‘A valuable book that provides knowledge about the relatively new and developing relationship between China and the five states in Central Asia.’ — Bizindia

‘Laruelle and Peyrouse have written an outstanding book on a much neglected but critically important subject. Their analysis of China’s growing interests and influence in Central Asia combines first-rate scholarship, deep understanding, and lucid writing. This will surely remain the seminal work on the subject for many years to come, indispensable to scholars and policy-makers alike.’ — Bobo Lo, independent scholar and consultant, author of Axis of Convenience: Moscow, Beijing, and the New Geopolitics

‘This is a multifaceted and timely contribution to the literature on the role and influence of China and Chinese in contemporary Central Asia. I strongly recommend this book to scholars interested in social change in Central Asia, and the interrelationships of China and Chinese with this fascinating process.’ — Colin Mackerras, Emeritus Professor, Griffith Business School

‘Laruelle and Peyrouse have written a detailed and multifaceted analysis of the economic, political and societal interactions between China and the five Central Asian states. Thanks to their extensive fieldwork, they document a rich spectrum of views on China within the Central Asian states among students, researchers, business people and ethnic communities. More importantly, they show how the encounters between China and the Central Asian states over the past two decades serve as a prism through which we can assess how these societies grapple with major political, economic and social changes.’ — Elizabeth Wishnick, Associate Professor of Political Science, Montclair State University, and Senior Research Scholar, Weatherhead East Asian Institute, Columbia University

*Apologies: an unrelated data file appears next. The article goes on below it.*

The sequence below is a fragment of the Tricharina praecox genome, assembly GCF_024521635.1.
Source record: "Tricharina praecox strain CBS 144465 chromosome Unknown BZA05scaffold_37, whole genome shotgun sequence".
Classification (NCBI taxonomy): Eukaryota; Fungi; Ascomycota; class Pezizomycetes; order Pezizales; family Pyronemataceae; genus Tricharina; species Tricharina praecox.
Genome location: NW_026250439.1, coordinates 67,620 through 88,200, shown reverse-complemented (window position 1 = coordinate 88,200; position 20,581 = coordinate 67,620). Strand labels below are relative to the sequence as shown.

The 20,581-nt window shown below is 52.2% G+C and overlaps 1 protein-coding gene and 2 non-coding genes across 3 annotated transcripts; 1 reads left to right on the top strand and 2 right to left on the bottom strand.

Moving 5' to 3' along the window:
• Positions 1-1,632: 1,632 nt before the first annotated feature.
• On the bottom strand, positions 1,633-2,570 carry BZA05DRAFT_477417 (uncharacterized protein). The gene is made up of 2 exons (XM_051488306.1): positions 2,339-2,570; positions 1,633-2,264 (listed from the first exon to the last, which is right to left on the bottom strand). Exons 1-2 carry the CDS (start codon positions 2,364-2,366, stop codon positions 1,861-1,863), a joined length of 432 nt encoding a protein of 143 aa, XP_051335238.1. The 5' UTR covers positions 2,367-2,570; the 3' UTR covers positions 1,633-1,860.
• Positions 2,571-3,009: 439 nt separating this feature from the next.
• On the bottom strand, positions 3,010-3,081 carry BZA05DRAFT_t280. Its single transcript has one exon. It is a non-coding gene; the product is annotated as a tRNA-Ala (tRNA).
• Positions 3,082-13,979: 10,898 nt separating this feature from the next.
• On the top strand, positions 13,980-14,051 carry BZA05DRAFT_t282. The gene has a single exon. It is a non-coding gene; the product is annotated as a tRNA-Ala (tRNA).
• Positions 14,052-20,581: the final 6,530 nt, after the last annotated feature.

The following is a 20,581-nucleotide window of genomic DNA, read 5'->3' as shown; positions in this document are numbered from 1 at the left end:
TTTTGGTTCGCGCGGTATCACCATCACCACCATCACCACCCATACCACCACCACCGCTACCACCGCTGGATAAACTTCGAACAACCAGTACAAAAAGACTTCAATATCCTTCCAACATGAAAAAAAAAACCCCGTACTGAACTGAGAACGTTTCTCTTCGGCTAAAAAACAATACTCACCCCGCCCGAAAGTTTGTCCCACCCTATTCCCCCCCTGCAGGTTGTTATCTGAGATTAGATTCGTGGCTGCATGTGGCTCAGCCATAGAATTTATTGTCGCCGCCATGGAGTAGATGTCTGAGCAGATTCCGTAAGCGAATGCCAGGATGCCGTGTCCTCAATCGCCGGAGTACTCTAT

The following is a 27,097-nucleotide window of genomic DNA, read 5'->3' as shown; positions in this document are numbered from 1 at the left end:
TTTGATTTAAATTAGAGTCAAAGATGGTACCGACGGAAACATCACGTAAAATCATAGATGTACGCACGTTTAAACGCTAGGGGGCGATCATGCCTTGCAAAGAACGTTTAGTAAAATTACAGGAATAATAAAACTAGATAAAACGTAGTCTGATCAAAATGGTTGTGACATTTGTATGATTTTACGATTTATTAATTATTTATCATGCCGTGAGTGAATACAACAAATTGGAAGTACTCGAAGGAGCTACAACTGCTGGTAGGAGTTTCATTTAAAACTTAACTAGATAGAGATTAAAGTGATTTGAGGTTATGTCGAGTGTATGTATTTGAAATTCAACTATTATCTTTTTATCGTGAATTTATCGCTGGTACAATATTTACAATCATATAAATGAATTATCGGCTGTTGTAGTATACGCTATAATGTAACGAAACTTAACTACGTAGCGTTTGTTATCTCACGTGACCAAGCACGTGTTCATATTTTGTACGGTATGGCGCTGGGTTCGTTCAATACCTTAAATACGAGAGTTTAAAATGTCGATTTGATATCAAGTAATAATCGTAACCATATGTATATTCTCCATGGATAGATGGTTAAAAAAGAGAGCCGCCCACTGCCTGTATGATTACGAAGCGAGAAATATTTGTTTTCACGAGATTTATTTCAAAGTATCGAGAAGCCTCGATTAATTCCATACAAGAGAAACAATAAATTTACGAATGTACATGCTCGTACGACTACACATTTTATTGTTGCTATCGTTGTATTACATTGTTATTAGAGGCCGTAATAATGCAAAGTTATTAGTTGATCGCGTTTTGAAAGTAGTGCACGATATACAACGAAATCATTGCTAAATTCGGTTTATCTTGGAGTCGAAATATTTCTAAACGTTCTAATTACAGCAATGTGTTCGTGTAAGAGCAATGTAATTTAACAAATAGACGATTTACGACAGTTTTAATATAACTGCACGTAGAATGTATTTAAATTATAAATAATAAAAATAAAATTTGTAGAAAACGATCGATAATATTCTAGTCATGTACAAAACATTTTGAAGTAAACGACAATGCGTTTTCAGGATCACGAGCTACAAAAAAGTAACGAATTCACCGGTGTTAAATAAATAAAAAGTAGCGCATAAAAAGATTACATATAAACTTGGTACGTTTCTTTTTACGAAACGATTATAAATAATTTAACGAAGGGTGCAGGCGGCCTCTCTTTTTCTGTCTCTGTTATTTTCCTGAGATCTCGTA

‘An impressive and important book. There has been a striking absence of an in-depth analysis of Sino-Central Asian relations which goes beyond the limits of the strictly security and energy dimensions and which does not rely primarily on secondary sources.’ — Professor Roland Dannreuther, University of Westminster

‘Laruelle and Peyrouse aim not so much to explore Chinese agency in the SCO or the Uyghur question, but to look at the changes which took place from the early 1990s onwards from Central Asian perspectives. This they do across a number of areas, and the transdisciplinary approach they adopt is welcome … Another feature of this book is the use of Central Asian and Russian sources, both written and from field work, [which] enables the authors to give detailed accounts of the political and social receptions to China’s engagement with Central Asia.’ — International Affairs

‘While this book will probably be the definitive compendium on China–Central Asia relations for some time, those interested in “China ­in­ Africa”, “China ­in ­South­ America”, “China ­in­ Southeast­ Asia” and so on will also be well served by it.’ — Nyíri Pál, Vrije Universiteit, Amsterdam, The China Journal